One of the key components of the classical music industry is small orchestras. Today, small orchestras have various characteristics that the larger groups are starting to imitate. While the small orchestras may tend to not be as good as the larger ones, they are all facing similar challenges—most notably, widespread financial troubles—which have an impact on the audience and their ability to support young musicians. Continue reading A Key Note for Small Orchestras »
Have you ever wondered why most people are inclined to listen to music? Just think about it…who isn’t into music? Whatever type of person you are, regardless of your origin, music will reach you. There’s just something in music that captures our imaginations and makes us feel good.
Based on recent research at McGill University in Canada, music is just like anything that has an impact to the brain, particularly on its pleasure-reward system. Studies suggest that dopamine, a neurotransmitter, is released every time people like the music they are listening to. This explains why it feels pleasurable to hear one of your favorite songs come on. Continue reading I’m on a High, on a High! »
I admit: I am not a staunch Taylor Swift fan. To be frank, I have very little respect for her music in general. Numbers, however, are numbers and Taylor Swift swept 2010 like a tornado. An article I read today stated that her album ‘Speak Now’ sold more than 4.4 million albums and her songs were spotted by SoundScan a record 1.128 million times. As if this wasn’t enough, Taylor Swift also holds the distinction of being the most sold artist ever in the digital music world. Although I personally cannot see the reason her music is so popular, the fact that there are so many people out there that are willing to spend money to listen to her music says something about her work and about the industry in general.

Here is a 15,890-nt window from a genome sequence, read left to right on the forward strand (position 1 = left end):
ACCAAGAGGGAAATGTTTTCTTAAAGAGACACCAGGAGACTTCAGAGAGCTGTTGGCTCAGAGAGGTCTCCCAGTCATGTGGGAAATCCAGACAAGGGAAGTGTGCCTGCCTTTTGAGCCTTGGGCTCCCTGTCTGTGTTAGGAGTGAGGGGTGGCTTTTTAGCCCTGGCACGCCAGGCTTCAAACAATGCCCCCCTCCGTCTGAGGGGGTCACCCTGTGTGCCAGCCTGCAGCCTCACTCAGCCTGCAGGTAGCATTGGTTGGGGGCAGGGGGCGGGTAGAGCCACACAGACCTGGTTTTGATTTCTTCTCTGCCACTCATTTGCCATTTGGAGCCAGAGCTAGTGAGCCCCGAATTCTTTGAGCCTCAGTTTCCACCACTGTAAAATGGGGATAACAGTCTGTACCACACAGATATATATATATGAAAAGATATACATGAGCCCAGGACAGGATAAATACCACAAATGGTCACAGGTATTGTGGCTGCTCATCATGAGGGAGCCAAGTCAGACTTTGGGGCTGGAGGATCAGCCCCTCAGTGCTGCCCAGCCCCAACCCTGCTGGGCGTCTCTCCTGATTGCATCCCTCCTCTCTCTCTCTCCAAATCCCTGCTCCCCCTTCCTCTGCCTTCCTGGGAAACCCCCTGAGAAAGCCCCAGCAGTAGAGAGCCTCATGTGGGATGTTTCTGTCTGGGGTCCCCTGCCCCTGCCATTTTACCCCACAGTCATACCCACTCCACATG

Taylor Swift is an integral part of what I like to call the marketplace music movement. I am sure she puts a lot of work into her music and I respect the fact that she writes her own songs; but the fact remains that from the inception of the song to its production to its deployment as albums and digital downloads, the underlying motivation for everything is profit-making. That does not go to say that her music is not well-written or well-produced. It does, however, stay within the boundaries of what music corporate executives feel will sell the most. Going by the numbers alone, I’d say that they’re spot on.
I think music, however, has the potential to do more. It is a canvas on which artists can experiment, push the envelope and excite us. And I think that part of the reason that music like Taylor Swift’s sells so much is because we as consumers demand it. It’s basic economics. My only hope is that some of the break out artists from the world of Indie music and alternative rock whet the public’s appetite for more progressive music. I wish Taylor Swift success, but deeply hope for a day where the best selling hits are of deeper substance.
In the last several years, thousands of Internet users have been sued by the Recording Industry Association of America, also known as the RIAA. The charges: copyright infringement. With widespread availability of high speed connections, it has become more and more convenient for people to just download their favorite music, music video or movies. Over the years, this trend has become such a common practice that the film-making and music industries eventually noticed drastic decline in their sales. This observation compelled the RIAA to sue Internet users who had been identified downloading copyrighted materials. Continue reading How YouTube Handles Copyright Infringement »